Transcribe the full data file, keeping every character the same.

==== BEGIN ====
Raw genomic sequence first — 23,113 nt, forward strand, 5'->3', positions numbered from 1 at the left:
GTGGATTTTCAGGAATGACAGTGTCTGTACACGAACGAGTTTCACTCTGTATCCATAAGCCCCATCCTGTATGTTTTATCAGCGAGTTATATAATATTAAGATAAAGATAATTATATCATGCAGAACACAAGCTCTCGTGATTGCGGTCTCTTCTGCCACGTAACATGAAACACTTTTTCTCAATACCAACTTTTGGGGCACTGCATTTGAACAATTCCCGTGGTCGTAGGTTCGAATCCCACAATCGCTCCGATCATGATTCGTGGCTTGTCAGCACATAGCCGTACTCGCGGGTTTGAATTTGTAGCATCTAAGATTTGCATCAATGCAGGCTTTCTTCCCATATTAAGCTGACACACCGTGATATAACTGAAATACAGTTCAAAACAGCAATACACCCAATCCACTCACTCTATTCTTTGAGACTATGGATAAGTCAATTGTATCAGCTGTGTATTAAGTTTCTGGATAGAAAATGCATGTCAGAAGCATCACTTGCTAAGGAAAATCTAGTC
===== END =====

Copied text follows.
Raw genomic sequence first — 23,113 nt, forward strand, 5'->3', positions numbered from 1 at the left:
GTGGATTTTCAGGAATGACAGTGTCTGTACACGAACGAGTTTCACTCTGTATCCATAAGCCCCATCCTGTATGTTTTATCAGCGAGTTATATAATATTAAGATAAAGATAATTATATCATGCAGAACACAAGCTCTCGTGATTGCGGTCTCTTCTGCCACGTAACATGAAACACTTTTTCTCAATACCAACTTTTGGGGCACTGCATTTGAACAATTCCCGTGGTCGTAGGTTCGAATCCCACAATCGCTCCGATCATGATTCGTGGCTTGTCAGCACATAGCCGTACTCGCGGGTTTGAATTTGTAGCATCTAAGATTTGCATCAATGCAGGCTTTCTTCCCATATTAAGCTGACACACCGTGATATAACTGAAATACAGTTCAAAACAGCAATACACCCAATCCACTCACTCTATTCTTTGAGACTATGGATAAGTCAATTGTATCAGCTGTGTATTAAGTTTCTGGATAGAAAATGCATGTCAGAAGCATCACTTGCTAAGGAAAATCTAGTC